This is Part Two of
Three Four. Part One is here. Moment of self-doubt here. Based on some of the comments on Part One, I feel like I have to point out that, although I’m being critical, skeptical, and a bit cynical, I am working my way towards a defense of the Reality-based Community.
Kevin Drum knows stuff.
Everybody who reads his blog knows this. Of course he knows stuff. And he thinks about stuff. He’s a smart and thoughtful guy.
Sometimes, though, he mixes up what he thinks with what he knows.
Happens to the best of us.
Happens to the rest of us.
Happens to the me of us more than I would like or like to admit.
Sheryl Sandberg has written a book. Lean In: Women, Work, and the Will to Lead. Sandberg is the Chief Operating Officer of Facebook. When Mark Zuckerberg says jump, Sandberg makes sure everybody jumps the right height and the right distance in the right direction and comes down on the right spot. Among other things, her book offers advice to women on asserting themselves at the office. The world needs more women in positions of influence and power, and Sandberg believes that if young women follow her example at least some of them will rise to those positions and from there they can help make the world jump to a better place.
At least, I think that’s what’s in her book. I don’t know. I haven’t read it. I have read a lot about it. Mostly by women who didn’t like what Sandberg had to say in her book. Or rather what they thought she had to say. Most of them hadn’t read Lean In. It hadn’t been released yet.
Boiled down, it seemed to me, their main objection was that, as far as they knew, Sandberg hadn’t written the sort of book they thought she should have written.
Other women came to Sandberg’s defense. Sandberg had the right to write any sort of book she wanted, they said, not that they knew what sort of book she’d written either. They hadn’t read it for the same reason the first set of women hadn’t. But they were pretty sure that whatever Sandberg had written, there was a message in it that needed to be taught and Sandberg was just the person to teach it.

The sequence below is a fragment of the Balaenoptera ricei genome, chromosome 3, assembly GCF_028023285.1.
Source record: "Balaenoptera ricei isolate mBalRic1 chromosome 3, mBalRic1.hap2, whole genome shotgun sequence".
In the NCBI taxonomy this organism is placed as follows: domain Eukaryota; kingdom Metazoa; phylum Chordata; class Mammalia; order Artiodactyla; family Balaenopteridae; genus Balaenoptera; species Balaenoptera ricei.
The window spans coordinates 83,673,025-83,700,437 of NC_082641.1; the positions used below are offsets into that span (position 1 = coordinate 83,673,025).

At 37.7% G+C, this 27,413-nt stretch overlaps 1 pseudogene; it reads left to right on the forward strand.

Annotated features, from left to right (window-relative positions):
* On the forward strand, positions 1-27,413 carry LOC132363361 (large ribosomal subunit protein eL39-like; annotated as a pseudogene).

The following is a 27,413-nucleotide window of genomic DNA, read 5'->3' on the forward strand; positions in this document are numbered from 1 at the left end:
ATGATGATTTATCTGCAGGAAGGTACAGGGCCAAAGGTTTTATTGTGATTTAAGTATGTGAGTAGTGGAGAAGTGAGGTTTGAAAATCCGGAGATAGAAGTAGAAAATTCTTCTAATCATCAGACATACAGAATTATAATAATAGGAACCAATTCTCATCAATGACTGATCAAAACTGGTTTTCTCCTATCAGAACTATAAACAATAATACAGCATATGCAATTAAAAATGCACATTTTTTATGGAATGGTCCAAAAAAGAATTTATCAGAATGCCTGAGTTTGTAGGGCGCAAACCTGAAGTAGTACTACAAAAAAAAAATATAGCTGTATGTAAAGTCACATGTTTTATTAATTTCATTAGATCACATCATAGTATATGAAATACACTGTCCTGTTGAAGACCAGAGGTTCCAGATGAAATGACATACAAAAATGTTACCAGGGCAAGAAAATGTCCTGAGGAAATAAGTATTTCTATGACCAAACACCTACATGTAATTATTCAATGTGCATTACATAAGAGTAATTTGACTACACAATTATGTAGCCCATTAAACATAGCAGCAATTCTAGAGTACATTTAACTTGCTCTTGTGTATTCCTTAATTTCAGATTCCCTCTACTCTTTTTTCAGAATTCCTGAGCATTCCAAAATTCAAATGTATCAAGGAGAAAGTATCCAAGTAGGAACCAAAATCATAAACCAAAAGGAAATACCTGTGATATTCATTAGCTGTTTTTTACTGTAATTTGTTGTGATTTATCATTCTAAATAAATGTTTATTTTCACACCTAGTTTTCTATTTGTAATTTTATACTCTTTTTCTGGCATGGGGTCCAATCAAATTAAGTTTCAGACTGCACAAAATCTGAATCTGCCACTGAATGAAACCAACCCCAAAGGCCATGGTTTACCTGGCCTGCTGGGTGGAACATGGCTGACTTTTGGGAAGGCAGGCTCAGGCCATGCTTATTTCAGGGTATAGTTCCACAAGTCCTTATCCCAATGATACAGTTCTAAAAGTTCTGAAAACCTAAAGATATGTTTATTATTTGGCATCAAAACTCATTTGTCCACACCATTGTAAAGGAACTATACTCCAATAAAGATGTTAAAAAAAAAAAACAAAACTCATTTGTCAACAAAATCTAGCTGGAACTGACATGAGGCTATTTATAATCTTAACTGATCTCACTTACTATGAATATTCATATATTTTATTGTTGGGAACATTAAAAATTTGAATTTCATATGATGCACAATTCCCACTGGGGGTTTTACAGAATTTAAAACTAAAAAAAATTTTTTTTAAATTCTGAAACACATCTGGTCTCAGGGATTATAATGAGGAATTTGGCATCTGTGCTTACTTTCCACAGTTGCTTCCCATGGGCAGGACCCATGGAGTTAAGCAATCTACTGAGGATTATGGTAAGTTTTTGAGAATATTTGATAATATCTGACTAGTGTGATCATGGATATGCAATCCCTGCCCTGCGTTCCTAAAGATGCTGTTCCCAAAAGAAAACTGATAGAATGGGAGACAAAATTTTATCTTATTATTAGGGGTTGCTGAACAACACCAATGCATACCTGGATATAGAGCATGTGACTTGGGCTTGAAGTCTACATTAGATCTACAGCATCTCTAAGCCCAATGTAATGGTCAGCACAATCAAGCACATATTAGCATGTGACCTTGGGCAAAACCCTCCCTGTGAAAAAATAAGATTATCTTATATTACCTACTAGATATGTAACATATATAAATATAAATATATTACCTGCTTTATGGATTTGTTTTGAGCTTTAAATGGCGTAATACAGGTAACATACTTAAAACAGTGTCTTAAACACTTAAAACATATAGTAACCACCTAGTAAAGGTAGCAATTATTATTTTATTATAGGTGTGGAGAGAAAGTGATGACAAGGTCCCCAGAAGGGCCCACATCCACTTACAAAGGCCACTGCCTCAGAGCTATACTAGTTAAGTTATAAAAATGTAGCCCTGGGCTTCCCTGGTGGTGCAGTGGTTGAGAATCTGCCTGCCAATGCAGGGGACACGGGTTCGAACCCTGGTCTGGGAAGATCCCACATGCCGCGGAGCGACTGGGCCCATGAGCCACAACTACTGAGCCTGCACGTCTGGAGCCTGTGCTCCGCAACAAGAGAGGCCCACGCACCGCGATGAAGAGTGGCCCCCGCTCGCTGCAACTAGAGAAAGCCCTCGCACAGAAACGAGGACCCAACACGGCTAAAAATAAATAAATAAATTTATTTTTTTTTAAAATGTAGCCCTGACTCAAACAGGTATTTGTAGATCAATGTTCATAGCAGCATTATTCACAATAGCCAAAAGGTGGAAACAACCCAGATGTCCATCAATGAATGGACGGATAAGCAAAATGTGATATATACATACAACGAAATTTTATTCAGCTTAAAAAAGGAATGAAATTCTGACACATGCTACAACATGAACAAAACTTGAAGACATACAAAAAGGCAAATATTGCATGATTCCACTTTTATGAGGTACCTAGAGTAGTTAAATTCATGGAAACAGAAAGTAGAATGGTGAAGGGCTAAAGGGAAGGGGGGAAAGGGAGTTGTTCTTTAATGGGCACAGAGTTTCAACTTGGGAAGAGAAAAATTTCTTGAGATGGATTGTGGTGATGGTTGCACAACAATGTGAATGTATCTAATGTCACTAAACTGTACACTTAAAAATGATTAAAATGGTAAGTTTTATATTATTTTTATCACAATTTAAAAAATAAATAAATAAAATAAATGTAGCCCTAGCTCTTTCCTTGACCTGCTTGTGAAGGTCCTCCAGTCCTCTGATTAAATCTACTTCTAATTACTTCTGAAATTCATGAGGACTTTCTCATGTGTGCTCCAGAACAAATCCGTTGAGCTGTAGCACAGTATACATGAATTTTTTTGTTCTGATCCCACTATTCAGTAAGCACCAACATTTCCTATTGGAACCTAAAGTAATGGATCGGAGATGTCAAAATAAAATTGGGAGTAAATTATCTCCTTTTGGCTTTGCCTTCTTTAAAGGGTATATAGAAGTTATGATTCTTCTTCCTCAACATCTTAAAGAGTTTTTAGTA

What it came down to, though, was that both sides were made up of a lot of smart and thoughtful people who knew what was in a book they hadn’t read.
I noticed that the actual release of the book wasn’t followed by many blog posts, op-eds, or reviews in which writers on either side revised their initial judgments or stepped up to declare how right they’d been.
Probably this was because editors and producers decided the subject had been pretty well exhausted already. No more page views in it. No ratings increases.
But I knew better.
I knew that what had happened was that people in both groups realized that Lean In turned out to be what it always sounded like to me, another version of a sort of memoir a certain type of reader can’t get enough of, another How to be Me by a corporate careerist preaching a gospel of self-aggrandizement and self-enrichment through climbing the corporate ladder, this one being a little different in that the author appears to have more of a social conscience and more self-awareness than the usual perpetrators of these straight to the remainder table soporifics.
See, I knew what was in the book already too.
At any rate, as far as I know, Kevin Drum hasn’t presumed to know what’s in Lean In without having read it.
He does know something though.
This passage from tonight's 60 Minutes interview with [Sandberg] was striking:Norah O'Donnell: You know, Sheryl, people are going to say, "Oh she's got a charmed life, She went to Harvard. She's a billionaire."
Sheryl Sandberg: Yep.
Norah O'Donnell: "And she's telling me what I should do?" Do they have a point?
Sheryl Sandberg: I'm not trying to say that everything I can do everyone can do. But I do believe that these messages are completely universal.
....Norah O'Donnell: And for those who say, "Easy for you to say?"
Sheryl Sandberg: It is easier for me to say this. And that's why I'm saying it.
Can you imagine anyone posing questions like these to Richard Branson or Jack Welch? Last I looked, they were pretty rich too, and they've also written bestselling books providing advice on business and life. Nobody ever asks them why they think they can offer advice to the masses from their lofty perches, but apparently it feels natural to ask Sandberg these questions just because her primary audience is other women…
Makes sense to me. Except…
These are exactly the sort of questions guys who write the sort of book Sandberg appears to have written get asked. They’re old standards. The first question even the most gullible customer lining up at the wagon to buy the snake oil asks is How do I know this will work for me?
All those guys must have been asked variations of that question every time they sat down for an interview.
Of course I don’t know this. I don’t have the transcripts handy and my memory doesn’t serve because, as I’m sure I’ve made clear, the subject bores me silly so any memory I have of those guys being interviewed is a memory of when for some reason or another I couldn’t change the channel. Even so, my memory is pretty good, but it’s not so good I can remember every question asked and answered in every interview I caught in passing God knows how long ago.
And I’d bet it’s the same for Drum.